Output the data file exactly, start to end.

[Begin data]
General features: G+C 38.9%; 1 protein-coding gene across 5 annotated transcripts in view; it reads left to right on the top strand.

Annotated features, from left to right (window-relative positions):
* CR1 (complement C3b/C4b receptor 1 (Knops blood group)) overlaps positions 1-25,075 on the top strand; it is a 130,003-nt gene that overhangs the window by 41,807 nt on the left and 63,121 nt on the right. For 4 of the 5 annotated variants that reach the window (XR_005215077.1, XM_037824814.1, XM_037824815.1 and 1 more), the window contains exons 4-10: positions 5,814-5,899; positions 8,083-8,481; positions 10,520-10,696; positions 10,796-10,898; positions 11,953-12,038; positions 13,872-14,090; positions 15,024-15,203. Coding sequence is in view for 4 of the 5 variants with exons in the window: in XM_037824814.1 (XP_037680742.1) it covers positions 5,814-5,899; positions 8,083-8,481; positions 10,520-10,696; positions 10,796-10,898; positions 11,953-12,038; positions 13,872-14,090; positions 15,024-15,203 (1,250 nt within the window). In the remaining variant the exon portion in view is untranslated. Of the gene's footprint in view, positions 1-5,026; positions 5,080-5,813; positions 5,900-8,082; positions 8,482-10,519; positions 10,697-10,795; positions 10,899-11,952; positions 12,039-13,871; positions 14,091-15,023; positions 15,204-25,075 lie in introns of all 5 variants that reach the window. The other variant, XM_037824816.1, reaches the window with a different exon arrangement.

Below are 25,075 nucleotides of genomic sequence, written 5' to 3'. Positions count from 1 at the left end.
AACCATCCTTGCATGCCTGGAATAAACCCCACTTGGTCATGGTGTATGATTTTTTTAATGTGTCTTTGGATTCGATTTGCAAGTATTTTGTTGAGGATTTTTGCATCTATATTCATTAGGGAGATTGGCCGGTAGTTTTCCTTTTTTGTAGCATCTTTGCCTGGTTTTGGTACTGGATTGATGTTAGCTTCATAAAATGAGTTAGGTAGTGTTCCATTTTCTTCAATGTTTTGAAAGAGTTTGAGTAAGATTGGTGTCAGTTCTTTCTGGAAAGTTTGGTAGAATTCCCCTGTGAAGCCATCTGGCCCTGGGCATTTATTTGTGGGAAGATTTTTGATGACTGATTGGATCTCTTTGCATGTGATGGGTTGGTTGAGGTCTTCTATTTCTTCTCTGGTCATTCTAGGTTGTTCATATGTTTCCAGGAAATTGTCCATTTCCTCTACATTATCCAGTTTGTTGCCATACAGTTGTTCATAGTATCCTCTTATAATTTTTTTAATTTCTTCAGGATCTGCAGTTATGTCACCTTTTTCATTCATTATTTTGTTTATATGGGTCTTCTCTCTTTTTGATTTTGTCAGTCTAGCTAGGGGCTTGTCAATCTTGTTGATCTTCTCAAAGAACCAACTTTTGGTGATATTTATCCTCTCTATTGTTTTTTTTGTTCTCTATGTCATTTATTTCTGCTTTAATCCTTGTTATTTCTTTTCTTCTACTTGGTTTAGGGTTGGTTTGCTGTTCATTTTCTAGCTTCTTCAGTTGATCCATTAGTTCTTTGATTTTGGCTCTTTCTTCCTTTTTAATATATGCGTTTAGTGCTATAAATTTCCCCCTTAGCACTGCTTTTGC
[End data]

General features: G+C 38.9%; 1 protein-coding gene across 5 annotated transcripts in view; it reads left to right on the top strand.

Annotated features, from left to right (window-relative positions):
* CR1 (complement C3b/C4b receptor 1 (Knops blood group)) overlaps positions 1-25,075 on the top strand; it is a 130,003-nt gene that overhangs the window by 41,807 nt on the left and 63,121 nt on the right. For 4 of the 5 annotated variants that reach the window (XR_005215077.1, XM_037824814.1, XM_037824815.1 and 1 more), the window contains exons 4-10: positions 5,814-5,899; positions 8,083-8,481; positions 10,520-10,696; positions 10,796-10,898; positions 11,953-12,038; positions 13,872-14,090; positions 15,024-15,203. Coding sequence is in view for 4 of the 5 variants with exons in the window: in XM_037824814.1 (XP_037680742.1) it covers positions 5,814-5,899; positions 8,083-8,481; positions 10,520-10,696; positions 10,796-10,898; positions 11,953-12,038; positions 13,872-14,090; positions 15,024-15,203 (1,250 nt within the window). In the remaining variant the exon portion in view is untranslated. Of the gene's footprint in view, positions 1-5,026; positions 5,080-5,813; positions 5,900-8,082; positions 8,482-10,519; positions 10,697-10,795; positions 10,899-11,952; positions 12,039-13,871; positions 14,091-15,023; positions 15,204-25,075 lie in introns of all 5 variants that reach the window. The other variant, XM_037824816.1, reaches the window with a different exon arrangement.

Below are 25,075 nucleotides of genomic sequence, written 5' to 3'. Positions count from 1 at the left end.
AACCATCCTTGCATGCCTGGAATAAACCCCACTTGGTCATGGTGTATGATTTTTTTAATGTGTCTTTGGATTCGATTTGCAAGTATTTTGTTGAGGATTTTTGCATCTATATTCATTAGGGAGATTGGCCGGTAGTTTTCCTTTTTTGTAGCATCTTTGCCTGGTTTTGGTACTGGATTGATGTTAGCTTCATAAAATGAGTTAGGTAGTGTTCCATTTTCTTCAATGTTTTGAAAGAGTTTGAGTAAGATTGGTGTCAGTTCTTTCTGGAAAGTTTGGTAGAATTCCCCTGTGAAGCCATCTGGCCCTGGGCATTTATTTGTGGGAAGATTTTTGATGACTGATTGGATCTCTTTGCATGTGATGGGTTGGTTGAGGTCTTCTATTTCTTCTCTGGTCATTCTAGGTTGTTCATATGTTTCCAGGAAATTGTCCATTTCCTCTACATTATCCAGTTTGTTGCCATACAGTTGTTCATAGTATCCTCTTATAATTTTTTTAATTTCTTCAGGATCTGCAGTTATGTCACCTTTTTCATTCATTATTTTGTTTATATGGGTCTTCTCTCTTTTTGATTTTGTCAGTCTAGCTAGGGGCTTGTCAATCTTGTTGATCTTCTCAAAGAACCAACTTTTGGTGATATTTATCCTCTCTATTGTTTTTTTTGTTCTCTATGTCATTTATTTCTGCTTTAATCCTTGTTATTTCTTTTCTTCTACTTGGTTTAGGGTTGGTTTGCTGTTCATTTTCTAGCTTCTTCAGTTGATCCATTAGTTCTTTGATTTTGGCTCTTTCTTCCTTTTTAATATATGCGTTTAGTGCTATAAATTTCCCCCTTAGCACTGCTTTTGC